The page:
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Memoir Sonata > Seven Hills of Rome > Reviews > Dragonchaser
Memoir Sonata - Seven Hills of Rome

Elegant, Stylish Symphonic Stuff - 80%

Dragonchaser, March 24th, 2023
Written based on this version: 2023, Digital, Independent

This one came out of nowhere and blew me away with its style and substance, certainly a good start for Danish newcomers Memoir Sonata, who are so much of a throwback band they might as well have popped through a wormhole from 2003. The promo pic featuring lace-up shirts and Veronika Gamborg’s gothic pin up pose is something I haven’t seen for a while, and it immediately reminded me of when Elis and Edenbridge were hot topics in the power metal scene. Musically, Memoir Sonata are a dead ringer for the symphonic power metal bands that flooded in after Nightwish pierced the underground with ‘Wishmaster’ and ‘Century Child’, though they sound more like early Edenbridge to my ears, with a much cleaner power metal approach and minor gothic touches. This is in the same ballpark as bands like Lunatica and Visions Of Atlantis, only more propulsive and riffy, with quite a lot of careening prog metal changes that keep the songs interesting.

This also pleases me as an album that sounds like the cover art, as ‘Seven Hills Of Rome’ is a very stylish affair, not unlike a night at the opera in Italy, if it happened to be full of hooky, elegant arrangements and smart riff work. The keys paint a wonderful orchestral picture of where Veronika and co are pitching our minds to on fast, pelting songs like ‘The Ronin’, a tune that reminds me a fair bit of the last Visonatica album in the way it uses sleek Asian melodies, while on more dexterous cuts such as ‘Lawrence Of Arabia’ and ‘Ancien Regime’ there’s a similarity to some of Sonata Arctica’s better second period works, mainly ‘Pariah’s Child’, in how the guitars and keys play off each other. This is certainly more interesting guitar-wise than most modern symphonic metal bands tend to be. Hell, the opener has more riffs in it than the whole of VOA’s ‘Pirates’, and there are no weak spots here despite most of the songs running at a galloping mid-pace. Veronika has a sweet, classy voice that is closer to Sabine that Tarja, although she can slip into her soprano range easily enough. Strangely, despite how talented she is, she’s not really the star of the show here. The guitar work of Martin Stage and Emil Hoffman is very impressive, with tons of sweeping solos and chic melodies constantly grinding away beneath each section, making deep, resonant art with ‘Opera Of The Magic Flute, Act 1’ and the angry ‘Pneumonic Plague’. The whole band is on fire here, but keep that fire contained so as not to overload your senses. The production is also very pre-2003, not a million miles away from Edenbridge’s ‘Aphelion’, and that just adds to its nostalgic value.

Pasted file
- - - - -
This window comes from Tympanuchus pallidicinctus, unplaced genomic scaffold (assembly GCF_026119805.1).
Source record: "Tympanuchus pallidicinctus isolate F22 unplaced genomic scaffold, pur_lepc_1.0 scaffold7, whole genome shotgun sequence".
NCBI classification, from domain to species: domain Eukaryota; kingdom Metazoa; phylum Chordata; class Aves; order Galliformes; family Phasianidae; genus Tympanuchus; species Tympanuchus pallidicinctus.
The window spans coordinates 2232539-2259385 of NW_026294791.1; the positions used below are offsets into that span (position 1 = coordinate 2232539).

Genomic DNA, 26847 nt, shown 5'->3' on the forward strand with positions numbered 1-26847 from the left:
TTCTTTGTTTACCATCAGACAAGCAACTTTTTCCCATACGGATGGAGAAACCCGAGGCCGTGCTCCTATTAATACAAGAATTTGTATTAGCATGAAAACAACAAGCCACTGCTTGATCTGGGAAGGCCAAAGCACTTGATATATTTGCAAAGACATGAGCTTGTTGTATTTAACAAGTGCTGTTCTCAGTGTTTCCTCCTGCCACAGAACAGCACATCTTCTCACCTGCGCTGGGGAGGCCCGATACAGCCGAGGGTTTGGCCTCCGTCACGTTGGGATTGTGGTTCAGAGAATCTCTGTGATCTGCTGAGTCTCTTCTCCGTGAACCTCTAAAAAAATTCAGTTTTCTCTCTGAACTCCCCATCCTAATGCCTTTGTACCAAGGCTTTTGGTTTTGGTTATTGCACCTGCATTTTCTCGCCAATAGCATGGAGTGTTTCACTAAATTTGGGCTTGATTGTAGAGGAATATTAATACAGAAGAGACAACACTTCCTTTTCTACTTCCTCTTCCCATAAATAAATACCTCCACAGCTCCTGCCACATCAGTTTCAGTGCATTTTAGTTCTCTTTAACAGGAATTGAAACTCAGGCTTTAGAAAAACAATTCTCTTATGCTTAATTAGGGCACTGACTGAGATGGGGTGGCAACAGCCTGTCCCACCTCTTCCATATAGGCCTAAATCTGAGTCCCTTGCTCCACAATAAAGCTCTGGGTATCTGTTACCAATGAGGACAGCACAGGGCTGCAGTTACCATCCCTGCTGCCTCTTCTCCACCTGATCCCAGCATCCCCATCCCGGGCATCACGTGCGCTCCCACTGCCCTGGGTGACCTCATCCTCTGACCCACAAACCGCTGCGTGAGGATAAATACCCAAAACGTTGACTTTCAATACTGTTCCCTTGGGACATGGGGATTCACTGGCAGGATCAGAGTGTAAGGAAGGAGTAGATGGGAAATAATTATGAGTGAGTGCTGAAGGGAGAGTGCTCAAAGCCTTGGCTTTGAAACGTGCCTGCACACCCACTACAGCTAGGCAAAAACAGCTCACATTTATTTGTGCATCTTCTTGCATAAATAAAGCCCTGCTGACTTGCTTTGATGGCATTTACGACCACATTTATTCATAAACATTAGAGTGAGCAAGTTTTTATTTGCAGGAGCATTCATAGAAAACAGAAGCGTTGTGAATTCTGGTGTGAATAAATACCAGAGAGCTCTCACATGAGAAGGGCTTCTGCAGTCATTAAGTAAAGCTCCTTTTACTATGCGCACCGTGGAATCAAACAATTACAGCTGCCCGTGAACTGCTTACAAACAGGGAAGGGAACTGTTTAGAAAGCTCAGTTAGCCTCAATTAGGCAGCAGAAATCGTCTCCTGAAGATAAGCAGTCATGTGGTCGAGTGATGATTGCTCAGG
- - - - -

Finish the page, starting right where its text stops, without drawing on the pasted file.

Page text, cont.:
Memoir Sonata really surprised me with this. I figured it would be another boring, disappointing entry into the symphonic metal canon, but they actually pay homage to a wonderful period in power metal with ‘Seven Hills Of Rome’, and those who miss those days before corsetcore became a cliché need to add it to their collection. A very promising start indeed.